Selena was Mexican- American; you're a Puerto Rican woman from the Bronx. What similarities are there between your backgrounds?
Being Latina in this country, that's the parallel. Of course, there's a lot of differences. There is the Nuyorican culture here in New York City, and there is a whole different Tejana culture. But there are parallels between us: growing up and being treated a certain way, or not being treated a certain way. Being a minority. Being a woman.

What did Selena's life teach you about being a celebrity?
I used her as an example when I was making this movie. She was very good with her fans. She was always very gracious, and always took time to talk to them. She realized that her fans were the most important thing. There were a lot of ad- libs in the movie, and one of them was at the Grammy speech when she thanks her fans. It did happen in real life, but that wasn't in the script. I made sure to end the speech with a thank you to her fans. It was a constant thing with her, from the time she won her first Tejano music award when she was sixteen years old.

What actresses did you admire as you were growing up?
I didn't have a lot of role models. There weren't a lot of actresses I could identify with, being Puerto Rican. But I loved West Side Story, and that says it all right there. I identified with it. It was my favorite movie and I wanted to be Rita Moreno. Not Maria: she was kind of wimpy and she blamed her brother for things. But actually, now, if I could ever do West Side Story, I would want to play Maria. I think that's the actress in me, wanting to be the center of attention and the star of the show.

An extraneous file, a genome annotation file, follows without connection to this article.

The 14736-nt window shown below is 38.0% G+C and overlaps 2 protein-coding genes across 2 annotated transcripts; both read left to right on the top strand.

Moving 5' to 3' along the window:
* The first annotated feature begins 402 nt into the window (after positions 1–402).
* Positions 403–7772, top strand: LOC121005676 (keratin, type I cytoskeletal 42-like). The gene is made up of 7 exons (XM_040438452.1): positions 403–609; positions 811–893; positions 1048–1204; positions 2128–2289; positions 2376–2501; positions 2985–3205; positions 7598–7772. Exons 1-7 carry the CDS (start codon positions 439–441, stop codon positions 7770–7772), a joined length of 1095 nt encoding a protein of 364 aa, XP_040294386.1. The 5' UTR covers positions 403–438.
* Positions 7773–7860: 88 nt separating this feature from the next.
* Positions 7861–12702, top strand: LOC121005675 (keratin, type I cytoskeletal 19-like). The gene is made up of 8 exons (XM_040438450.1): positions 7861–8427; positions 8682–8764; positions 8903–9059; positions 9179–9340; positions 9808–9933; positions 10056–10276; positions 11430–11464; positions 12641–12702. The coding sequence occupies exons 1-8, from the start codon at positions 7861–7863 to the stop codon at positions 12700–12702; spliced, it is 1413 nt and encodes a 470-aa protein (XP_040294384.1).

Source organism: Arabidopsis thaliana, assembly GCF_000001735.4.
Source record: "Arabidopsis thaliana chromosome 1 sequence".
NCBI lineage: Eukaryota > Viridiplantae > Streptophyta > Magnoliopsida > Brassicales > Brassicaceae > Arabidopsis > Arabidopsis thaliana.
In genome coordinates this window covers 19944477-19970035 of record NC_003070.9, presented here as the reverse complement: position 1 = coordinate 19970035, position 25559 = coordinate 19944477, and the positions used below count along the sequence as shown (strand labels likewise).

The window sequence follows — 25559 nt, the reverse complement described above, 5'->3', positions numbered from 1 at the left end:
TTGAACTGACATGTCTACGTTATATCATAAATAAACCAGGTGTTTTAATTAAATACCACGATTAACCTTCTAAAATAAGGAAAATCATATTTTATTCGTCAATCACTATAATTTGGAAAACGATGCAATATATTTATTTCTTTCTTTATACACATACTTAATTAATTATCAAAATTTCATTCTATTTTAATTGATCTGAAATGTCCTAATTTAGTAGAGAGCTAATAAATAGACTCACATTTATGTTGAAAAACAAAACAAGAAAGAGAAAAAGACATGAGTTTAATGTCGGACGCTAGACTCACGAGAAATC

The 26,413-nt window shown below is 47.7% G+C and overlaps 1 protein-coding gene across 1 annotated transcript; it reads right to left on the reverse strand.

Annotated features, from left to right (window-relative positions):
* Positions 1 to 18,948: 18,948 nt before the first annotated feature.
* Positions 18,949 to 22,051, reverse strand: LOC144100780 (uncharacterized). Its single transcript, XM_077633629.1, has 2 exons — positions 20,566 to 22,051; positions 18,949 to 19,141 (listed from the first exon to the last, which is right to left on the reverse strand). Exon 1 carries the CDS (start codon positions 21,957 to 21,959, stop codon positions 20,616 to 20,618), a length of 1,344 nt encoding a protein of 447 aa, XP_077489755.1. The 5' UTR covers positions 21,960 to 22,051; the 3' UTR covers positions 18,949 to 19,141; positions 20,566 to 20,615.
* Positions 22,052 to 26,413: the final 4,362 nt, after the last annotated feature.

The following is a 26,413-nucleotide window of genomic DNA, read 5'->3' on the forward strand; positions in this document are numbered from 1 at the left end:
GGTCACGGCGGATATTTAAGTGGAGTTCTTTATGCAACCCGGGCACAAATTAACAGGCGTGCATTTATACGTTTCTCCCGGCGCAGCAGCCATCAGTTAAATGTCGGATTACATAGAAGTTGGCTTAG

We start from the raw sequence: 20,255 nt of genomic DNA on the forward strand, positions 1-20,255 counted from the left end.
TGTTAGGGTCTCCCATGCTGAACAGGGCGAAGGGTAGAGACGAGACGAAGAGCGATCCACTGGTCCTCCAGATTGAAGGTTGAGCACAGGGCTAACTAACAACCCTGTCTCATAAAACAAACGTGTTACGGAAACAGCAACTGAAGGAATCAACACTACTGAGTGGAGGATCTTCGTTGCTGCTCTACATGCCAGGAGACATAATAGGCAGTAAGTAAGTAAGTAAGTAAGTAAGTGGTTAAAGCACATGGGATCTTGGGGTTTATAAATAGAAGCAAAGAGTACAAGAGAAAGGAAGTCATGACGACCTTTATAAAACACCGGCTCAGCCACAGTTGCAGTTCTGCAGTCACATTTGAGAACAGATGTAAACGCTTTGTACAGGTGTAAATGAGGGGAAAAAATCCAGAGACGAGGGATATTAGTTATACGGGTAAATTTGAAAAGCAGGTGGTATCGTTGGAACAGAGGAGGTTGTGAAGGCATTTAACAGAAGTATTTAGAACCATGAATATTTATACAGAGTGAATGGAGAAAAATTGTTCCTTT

When you portray a real person, you're obliged to do a lot of research. Where did you start?
Her family was wonderful. They were on the set, and I spent time with them before we started. I watched every piece of videotape I could get, because you act different in interviews than you are offscreen. I think anyone who does a film like this about a real person, you have to do your homework and find every insight, into who she was and what made her tick, and what was the flaw in her personality that led to her death. It was a good [casting match], because we were at the same kind of points in our careers: we were enjoying some success, but we weren't like hugely popular. We had a lot of parallels in our lives, and Selena and I were similar types of personalities. It was lucky for me, that way.

Can you elaborate on the idea that you and Selena were at similar stages in your careers?
Well, one of her friends said that at the end, Selena was always tired. And I could understand that. I thought, "Of course she was tired!" She had a boutique, she was recording her new album, she was touring and doing gigs all over Texas. We had a lot of things in common. I was flying in and out, working on four films at the same time. She also was a very big- hearted person. She was a fixer. That's one of the reasons that Yolanda [her murderer] slipped into her life.

With all these movies coming out, you are becoming a public figure. Does Selena's fate scare you at all?
Do I feel scared that something like that could happen to me? There's always that fear. I have managers in my life who are always telling me to be careful! I have protective people in my life. But you can't stop living because of it.